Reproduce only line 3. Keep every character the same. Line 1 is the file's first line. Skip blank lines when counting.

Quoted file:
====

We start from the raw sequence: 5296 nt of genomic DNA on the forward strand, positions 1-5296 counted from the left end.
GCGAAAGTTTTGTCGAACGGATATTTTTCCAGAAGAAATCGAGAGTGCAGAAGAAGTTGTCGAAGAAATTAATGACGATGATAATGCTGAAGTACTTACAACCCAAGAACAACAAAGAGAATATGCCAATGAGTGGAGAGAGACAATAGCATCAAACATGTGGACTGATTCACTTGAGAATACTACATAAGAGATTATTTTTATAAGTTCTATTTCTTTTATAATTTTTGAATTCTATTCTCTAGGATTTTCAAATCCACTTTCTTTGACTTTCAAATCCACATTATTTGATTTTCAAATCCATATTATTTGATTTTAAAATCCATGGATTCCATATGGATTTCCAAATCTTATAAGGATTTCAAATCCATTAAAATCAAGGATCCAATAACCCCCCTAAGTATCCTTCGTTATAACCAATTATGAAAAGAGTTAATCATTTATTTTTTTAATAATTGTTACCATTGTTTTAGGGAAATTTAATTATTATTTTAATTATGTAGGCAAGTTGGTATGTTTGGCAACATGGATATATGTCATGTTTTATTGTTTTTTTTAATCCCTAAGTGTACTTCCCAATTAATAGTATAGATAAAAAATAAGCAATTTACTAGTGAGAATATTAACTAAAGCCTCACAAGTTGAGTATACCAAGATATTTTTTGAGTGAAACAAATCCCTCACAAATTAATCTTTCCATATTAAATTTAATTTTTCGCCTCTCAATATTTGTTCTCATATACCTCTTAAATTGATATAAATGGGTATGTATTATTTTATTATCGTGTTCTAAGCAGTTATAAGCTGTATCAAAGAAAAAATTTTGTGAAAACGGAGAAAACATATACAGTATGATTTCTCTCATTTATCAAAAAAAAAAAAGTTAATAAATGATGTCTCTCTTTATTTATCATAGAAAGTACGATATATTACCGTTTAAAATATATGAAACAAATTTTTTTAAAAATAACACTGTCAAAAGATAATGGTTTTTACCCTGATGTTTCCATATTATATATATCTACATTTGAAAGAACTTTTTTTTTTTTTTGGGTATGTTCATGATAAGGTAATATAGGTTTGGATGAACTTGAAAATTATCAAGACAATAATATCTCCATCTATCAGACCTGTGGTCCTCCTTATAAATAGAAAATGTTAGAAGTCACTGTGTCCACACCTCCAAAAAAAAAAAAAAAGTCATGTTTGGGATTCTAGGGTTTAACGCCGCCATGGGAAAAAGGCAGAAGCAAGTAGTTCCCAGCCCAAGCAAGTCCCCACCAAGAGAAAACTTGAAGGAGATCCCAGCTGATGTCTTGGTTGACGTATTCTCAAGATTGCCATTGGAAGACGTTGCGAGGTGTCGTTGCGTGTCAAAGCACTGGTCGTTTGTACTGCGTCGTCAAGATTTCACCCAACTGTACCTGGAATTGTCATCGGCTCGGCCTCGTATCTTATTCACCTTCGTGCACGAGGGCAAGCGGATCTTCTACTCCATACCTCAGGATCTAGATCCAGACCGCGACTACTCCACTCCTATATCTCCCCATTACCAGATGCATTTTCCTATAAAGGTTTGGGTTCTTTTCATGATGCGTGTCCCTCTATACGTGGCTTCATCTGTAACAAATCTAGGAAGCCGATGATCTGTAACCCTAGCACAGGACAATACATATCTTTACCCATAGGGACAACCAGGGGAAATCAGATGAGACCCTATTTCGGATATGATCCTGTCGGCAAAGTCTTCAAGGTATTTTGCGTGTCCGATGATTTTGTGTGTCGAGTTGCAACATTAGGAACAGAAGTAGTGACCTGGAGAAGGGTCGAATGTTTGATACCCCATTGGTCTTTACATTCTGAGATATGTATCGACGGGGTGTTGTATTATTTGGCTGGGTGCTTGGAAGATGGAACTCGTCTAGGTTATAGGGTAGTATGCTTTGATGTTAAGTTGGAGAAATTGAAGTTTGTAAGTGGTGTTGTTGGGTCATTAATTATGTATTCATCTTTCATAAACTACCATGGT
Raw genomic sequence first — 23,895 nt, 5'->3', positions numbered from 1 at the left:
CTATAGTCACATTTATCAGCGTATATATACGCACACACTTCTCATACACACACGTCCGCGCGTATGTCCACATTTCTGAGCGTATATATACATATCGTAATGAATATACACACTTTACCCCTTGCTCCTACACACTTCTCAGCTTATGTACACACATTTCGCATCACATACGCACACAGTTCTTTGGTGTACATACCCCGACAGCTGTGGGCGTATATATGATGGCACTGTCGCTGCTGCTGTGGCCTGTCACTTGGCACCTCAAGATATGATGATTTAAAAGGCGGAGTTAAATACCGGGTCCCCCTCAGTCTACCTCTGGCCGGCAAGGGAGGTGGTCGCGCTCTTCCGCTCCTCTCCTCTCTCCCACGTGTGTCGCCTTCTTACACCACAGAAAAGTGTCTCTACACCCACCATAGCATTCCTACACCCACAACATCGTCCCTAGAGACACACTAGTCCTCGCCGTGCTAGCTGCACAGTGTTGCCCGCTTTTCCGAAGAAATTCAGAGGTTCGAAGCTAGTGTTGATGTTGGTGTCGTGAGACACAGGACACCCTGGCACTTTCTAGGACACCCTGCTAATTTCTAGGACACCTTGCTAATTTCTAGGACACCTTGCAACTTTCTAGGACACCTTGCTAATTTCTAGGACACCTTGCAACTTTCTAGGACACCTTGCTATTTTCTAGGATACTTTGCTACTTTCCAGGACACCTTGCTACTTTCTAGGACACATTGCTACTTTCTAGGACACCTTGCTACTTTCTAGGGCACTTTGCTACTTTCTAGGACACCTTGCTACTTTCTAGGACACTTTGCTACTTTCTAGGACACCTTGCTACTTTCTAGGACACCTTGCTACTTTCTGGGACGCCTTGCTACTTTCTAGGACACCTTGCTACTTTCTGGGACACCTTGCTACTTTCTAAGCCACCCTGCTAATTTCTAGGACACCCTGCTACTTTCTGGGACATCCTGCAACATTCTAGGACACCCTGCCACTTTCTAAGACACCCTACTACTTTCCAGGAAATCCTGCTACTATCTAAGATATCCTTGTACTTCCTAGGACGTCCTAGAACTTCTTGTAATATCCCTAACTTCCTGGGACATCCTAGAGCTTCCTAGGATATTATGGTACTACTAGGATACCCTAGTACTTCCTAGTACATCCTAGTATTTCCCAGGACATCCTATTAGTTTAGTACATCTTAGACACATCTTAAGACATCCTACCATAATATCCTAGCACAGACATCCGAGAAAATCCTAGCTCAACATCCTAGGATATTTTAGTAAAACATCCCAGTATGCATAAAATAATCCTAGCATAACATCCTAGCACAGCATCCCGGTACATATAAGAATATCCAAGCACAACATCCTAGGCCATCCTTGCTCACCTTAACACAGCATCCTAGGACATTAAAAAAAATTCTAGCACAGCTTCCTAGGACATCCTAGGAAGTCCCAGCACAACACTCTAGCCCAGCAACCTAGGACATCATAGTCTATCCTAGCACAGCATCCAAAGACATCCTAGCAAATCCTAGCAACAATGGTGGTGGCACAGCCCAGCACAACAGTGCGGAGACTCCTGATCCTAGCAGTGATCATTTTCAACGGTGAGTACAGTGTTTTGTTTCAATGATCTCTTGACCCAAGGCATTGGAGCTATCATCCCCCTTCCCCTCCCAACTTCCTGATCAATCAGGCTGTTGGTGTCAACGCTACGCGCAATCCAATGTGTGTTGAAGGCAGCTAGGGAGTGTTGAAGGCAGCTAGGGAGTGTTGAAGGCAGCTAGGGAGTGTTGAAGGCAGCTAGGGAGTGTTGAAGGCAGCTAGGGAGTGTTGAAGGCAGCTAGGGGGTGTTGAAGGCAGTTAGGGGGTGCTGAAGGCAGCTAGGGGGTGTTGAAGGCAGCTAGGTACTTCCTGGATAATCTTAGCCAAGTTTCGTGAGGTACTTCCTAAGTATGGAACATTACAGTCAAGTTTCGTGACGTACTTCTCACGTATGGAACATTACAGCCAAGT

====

Raw genomic sequence first — 23,895 nt, 5'->3', positions numbered from 1 at the left: